Powell Remarks to the Press En Route to Chile
Remarks to the Press En Route to Santiago, Chile
Secretary Colin L. Powell
November 17, 2004
QUESTION: Could you begin by giving us an overview of the trip and what you hope to achieve on these various stops?
SECRETARY POWELL: Yeah, before beginning on the trip, let me just take a minute to mention one thing: Dr. Rice and I have been talking about transitions for the last several days. And after she was officially announced yesterday, we had a chance to talk and offer my congratulations. Our transition personnel are now working; folks from the State Department are working with folks at the NSC to make sure it goes in an absolutely smooth way. And, I also had good conversations with
Losing your hearing at this age, Robin?
QUESTION: No, but we've got air conditioning to contend with.
MR. BOUCHER: Can we turn off the air conditioning?
SECRETARY POWEL: And so, I'm quite confident it will go smoothly, and so we're starting to work on it. And, I look forward to working with Dr. Rice on this--a friend and colleague, as she was kind enough to say, for many many years. And, I'm sure she'll do a great job as Secretary of State.
With respect to the trip, there really are three parts to it. First: APEC, one of the major regional meetings of the year. The Asia-Pacific economic community, a community of economies that come together once a year at the Leader level, the Foreign Minister level, the Trade Minister level, but it does work throughout the year. It was created basically, as you all know, as an economic forum--that's where its name comes from. In recent years, though, it has been clear that security plays a role in economic viability and economic success. So, a security dimension has been added to it. Some specific tasks came out of the Bangkok APEC meeting last year, which we had been working on. But, it is fundamentally an economic forum with a security component to it.
And so, the President will be talking about economic issues, and as you know, Bob Zoellick and Undersecretary Larson are already down there now doing that, and have had one day's worth of meetings already, which have gone quite well. I think the President's principal focus will be getting APEC to become more energized in supporting the Doha development agenda, so that we can start to move aggressively in all the groups that are working on World Trade Organization issues. That'll be number one.
I think the President will also talk quite a bit about the need to fight corruption. There is an awareness within all of the APEC nations that corruption is a destroyer of economies, a destroyer of societies, a destroyer of the hopes of people for a better life under democracy. The UN has identified corruption as perhaps one of the greatest threats to economic development in the developing world and we'll be talking about that. The President will be talking about trade liberalization. He will be talking about the free trade agreements that we have been entering into, that so many of the APEC members have been entering into with each other, and how to bring this under the broader rubric of WTO activities. He'll talk about transparency. He'll talk about e-commerce. He'll talk about the need for protecting intellectual property rights. And so there's a fairly rich economic agenda that he'll be speaking about.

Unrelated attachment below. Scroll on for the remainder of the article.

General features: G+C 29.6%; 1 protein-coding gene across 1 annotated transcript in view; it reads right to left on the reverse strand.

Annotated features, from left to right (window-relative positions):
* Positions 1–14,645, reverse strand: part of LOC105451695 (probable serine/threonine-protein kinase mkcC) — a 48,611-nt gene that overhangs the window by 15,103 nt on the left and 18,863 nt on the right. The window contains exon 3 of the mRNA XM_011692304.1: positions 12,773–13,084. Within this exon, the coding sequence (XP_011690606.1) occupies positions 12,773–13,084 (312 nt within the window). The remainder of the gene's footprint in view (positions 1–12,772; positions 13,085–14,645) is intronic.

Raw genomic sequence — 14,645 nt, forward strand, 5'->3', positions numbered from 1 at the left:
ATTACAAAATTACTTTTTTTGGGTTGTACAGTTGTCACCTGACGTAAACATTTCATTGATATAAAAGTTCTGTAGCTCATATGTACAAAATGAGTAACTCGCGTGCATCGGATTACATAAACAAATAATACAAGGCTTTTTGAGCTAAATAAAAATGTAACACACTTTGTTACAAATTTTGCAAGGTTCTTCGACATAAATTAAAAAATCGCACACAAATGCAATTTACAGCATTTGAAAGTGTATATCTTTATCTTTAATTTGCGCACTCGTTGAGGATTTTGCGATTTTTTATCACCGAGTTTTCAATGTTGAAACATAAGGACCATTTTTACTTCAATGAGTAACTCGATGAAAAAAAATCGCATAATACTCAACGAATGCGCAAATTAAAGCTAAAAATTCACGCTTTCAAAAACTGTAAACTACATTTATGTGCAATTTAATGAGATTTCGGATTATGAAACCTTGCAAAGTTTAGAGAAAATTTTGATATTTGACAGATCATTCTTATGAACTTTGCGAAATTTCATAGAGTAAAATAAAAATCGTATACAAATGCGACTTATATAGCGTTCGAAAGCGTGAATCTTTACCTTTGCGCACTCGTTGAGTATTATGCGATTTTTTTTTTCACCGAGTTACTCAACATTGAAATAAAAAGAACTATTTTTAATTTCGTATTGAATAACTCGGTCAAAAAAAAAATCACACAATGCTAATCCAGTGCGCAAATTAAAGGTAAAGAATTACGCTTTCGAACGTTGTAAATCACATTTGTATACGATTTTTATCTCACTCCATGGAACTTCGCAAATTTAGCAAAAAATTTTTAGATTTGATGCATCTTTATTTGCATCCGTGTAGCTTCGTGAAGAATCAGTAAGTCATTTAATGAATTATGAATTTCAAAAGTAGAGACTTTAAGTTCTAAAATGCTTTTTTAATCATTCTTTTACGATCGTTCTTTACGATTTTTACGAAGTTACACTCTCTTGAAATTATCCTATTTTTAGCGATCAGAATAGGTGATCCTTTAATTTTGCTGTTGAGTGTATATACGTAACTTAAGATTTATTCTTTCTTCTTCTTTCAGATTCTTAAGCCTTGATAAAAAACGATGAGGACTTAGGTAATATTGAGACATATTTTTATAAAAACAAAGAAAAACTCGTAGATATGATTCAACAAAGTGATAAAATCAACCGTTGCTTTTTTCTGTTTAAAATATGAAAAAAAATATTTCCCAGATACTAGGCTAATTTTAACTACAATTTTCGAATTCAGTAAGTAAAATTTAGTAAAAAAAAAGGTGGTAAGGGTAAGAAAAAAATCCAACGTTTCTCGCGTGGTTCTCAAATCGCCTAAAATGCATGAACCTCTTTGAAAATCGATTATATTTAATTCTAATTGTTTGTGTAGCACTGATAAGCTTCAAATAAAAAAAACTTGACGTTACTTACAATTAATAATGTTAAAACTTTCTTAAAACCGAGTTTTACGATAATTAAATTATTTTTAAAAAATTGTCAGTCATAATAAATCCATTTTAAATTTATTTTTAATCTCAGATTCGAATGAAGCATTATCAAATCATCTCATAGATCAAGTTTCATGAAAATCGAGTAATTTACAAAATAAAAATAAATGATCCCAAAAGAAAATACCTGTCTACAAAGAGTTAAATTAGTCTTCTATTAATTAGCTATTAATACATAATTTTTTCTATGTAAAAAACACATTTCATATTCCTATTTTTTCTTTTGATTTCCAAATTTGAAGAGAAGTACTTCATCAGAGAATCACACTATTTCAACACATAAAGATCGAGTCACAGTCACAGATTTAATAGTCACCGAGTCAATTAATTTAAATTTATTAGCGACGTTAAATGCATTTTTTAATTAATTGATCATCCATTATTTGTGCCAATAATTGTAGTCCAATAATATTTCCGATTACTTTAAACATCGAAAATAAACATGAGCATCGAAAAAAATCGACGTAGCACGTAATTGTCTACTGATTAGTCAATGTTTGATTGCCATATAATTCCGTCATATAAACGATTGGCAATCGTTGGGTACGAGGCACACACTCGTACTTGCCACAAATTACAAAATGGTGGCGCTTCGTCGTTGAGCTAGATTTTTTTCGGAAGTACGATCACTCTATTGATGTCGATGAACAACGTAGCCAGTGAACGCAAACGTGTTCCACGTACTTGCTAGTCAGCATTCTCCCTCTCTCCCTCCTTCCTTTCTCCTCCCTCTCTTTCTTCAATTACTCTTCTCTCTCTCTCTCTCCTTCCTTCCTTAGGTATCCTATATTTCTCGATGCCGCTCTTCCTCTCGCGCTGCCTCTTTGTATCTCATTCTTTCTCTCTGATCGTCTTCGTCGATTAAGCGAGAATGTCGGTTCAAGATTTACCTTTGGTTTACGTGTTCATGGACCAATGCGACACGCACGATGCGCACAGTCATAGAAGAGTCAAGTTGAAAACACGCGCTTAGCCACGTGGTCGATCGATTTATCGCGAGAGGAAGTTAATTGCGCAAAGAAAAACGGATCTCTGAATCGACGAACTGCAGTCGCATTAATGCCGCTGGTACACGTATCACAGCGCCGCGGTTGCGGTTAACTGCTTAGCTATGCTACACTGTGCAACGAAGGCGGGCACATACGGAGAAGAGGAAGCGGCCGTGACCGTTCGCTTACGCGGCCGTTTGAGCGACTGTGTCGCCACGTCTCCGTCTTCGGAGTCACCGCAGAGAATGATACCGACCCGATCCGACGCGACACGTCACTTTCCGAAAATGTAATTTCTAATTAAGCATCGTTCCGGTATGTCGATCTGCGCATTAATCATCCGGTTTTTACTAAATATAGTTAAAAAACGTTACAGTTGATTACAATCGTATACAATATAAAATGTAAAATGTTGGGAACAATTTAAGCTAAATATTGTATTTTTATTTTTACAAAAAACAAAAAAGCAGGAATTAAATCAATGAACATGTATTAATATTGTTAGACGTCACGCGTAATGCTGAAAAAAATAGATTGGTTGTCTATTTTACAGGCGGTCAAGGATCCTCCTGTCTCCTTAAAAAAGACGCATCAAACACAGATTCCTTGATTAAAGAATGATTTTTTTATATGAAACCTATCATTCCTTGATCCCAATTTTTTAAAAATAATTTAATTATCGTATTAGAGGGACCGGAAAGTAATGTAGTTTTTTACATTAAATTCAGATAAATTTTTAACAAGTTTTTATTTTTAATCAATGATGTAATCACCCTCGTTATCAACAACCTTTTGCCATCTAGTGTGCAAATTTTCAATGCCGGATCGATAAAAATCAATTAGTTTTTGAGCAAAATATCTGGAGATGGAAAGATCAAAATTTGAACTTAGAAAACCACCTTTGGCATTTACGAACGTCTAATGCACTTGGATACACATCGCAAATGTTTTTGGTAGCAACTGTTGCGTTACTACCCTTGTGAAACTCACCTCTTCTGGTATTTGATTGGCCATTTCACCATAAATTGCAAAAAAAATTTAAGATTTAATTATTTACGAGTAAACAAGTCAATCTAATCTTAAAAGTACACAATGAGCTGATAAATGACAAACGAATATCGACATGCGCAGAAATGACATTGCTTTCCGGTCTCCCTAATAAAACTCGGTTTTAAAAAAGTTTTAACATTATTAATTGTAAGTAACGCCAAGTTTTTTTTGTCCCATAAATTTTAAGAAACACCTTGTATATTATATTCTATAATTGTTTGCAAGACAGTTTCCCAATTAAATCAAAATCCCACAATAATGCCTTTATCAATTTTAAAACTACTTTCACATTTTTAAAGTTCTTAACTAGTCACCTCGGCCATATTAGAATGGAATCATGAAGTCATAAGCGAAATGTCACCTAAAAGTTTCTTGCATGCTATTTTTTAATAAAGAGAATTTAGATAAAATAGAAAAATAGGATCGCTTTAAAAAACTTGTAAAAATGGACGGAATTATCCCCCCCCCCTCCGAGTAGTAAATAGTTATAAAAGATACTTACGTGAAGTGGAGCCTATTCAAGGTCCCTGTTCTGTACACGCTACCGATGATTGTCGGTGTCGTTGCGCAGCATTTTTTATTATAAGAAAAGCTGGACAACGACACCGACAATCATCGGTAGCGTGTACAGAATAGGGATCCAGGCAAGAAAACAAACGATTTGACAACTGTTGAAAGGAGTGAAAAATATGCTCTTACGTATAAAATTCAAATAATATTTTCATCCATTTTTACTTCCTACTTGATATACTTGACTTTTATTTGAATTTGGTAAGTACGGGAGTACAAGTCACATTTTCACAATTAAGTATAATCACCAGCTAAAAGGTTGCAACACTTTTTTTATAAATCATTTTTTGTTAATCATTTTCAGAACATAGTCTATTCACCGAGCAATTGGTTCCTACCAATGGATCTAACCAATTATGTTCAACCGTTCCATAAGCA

And then I think there is an agreement that we have to work together on terrorism, counter-terrorism activities, and you'll hear a bit about that. And we have to work together on dealing with the potential for weapons of mass destruction. And there are other nonproliferation issues that will be discussed among the member states. We can go into this in greater detail, but that is kind of the overall pitch on APEC.
And, of course, he'll have a number of bilateral meetings that I think you're familiar with. If you need more details on any of those, Jim Kelly can give that to you back on the plane, or Richard can. But, he'll be meeting with President Putin and President Hu and the new leadership who that have come in since the last meeting, Indonesia, for example, Mr. Yudhoyono, and others. The President looks forward to those meetings.
From there, as you know, while in Chile, I'll do some other things that you'll be invited to join some outreach efforts and youth programs, the kind that I like to do. From there, directly over to the region, visiting with Prime Minister Sharon and with Palestinian leaders. Richard can give you details as they come together over the next day or so. I want to talk to both sides. I have already begun discussions with both sides. -as you know, I had Foreign Minister Shalom in to see me the other day- about how we move forward during this next several months until we have the Palestinian election on the 9th of January. It's important for this election of the new Palestinian President for the Palestinian Authority to go well. And this is going to take organizational effort on the part of the Palestinians, and it's going to take assistance on the part of the Israeli government and the part of the international community to help the Palestinians. They have some financial needs, they have some organizational needs and I want to talk to the leaders who will be available about these issues and talk to Prime Minister Sharon about what we think Israel needs to be doing to help them during this period.